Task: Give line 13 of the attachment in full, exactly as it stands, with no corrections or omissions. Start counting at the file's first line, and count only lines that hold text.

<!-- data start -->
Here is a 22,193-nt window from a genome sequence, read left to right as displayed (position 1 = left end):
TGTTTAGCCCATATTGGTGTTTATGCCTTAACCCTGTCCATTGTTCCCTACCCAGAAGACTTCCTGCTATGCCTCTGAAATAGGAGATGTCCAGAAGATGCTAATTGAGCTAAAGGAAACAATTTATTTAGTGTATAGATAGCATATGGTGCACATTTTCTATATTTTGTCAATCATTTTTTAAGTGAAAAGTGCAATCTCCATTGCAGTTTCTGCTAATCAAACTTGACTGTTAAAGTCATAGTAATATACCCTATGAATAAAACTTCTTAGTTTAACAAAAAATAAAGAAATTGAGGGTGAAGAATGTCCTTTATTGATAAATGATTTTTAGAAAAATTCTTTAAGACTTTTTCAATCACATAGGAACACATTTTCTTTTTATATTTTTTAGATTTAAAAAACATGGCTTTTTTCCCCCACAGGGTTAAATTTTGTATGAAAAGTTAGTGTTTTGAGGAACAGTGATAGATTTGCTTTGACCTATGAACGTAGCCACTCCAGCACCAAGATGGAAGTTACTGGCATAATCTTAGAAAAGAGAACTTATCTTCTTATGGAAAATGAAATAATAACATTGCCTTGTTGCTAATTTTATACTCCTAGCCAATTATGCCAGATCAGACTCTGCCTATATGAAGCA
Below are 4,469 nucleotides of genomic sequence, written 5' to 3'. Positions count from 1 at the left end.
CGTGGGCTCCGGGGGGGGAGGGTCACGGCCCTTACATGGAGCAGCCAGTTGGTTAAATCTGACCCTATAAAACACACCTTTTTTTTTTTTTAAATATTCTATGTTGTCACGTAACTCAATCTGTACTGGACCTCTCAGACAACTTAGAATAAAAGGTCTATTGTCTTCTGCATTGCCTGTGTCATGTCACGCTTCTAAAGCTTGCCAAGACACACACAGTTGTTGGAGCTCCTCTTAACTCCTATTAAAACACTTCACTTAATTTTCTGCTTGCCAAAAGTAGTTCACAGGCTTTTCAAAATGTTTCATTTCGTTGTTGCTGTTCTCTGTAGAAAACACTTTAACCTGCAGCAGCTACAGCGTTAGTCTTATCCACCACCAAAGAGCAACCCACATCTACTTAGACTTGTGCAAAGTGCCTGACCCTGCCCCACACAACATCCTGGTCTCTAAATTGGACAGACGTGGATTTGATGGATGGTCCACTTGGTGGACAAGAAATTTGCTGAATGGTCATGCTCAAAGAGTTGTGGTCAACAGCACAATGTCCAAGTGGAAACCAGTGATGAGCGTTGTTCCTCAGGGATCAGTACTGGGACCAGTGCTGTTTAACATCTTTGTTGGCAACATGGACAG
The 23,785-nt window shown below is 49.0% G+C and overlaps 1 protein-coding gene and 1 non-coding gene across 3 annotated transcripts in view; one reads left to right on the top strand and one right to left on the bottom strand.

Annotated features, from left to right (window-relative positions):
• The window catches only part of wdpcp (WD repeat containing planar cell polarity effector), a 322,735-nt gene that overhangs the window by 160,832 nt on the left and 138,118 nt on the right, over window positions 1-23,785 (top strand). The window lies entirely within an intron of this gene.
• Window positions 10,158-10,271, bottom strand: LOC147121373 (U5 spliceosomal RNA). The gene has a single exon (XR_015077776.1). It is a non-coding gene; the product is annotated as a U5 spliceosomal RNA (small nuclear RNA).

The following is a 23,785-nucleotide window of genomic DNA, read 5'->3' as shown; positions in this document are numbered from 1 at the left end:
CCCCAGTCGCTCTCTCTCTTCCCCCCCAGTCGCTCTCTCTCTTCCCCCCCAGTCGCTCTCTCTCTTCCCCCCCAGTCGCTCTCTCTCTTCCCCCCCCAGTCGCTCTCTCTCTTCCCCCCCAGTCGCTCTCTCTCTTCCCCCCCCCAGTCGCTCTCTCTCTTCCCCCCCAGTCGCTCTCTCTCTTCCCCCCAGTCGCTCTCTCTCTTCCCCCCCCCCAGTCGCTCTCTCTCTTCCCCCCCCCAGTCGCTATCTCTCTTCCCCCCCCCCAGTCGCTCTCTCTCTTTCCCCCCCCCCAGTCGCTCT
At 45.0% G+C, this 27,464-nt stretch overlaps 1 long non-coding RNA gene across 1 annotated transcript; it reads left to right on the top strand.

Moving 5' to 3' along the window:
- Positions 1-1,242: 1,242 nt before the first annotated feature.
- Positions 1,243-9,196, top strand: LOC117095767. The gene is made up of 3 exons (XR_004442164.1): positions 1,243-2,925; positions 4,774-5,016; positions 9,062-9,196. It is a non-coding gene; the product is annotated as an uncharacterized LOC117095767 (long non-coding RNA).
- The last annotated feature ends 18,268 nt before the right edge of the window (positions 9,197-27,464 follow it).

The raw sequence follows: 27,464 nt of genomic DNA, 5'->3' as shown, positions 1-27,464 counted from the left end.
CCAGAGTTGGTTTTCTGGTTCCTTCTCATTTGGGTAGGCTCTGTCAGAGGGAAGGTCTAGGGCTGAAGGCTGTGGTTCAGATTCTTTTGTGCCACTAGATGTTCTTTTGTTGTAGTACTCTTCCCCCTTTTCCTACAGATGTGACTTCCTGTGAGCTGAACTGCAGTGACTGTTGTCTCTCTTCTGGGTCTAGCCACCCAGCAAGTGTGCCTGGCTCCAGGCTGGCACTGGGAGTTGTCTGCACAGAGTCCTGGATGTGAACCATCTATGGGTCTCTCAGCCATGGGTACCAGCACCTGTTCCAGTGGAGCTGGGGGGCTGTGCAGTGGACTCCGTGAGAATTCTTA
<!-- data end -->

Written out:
- Positions 1-1,242: 1,242 nt before the first annotated feature.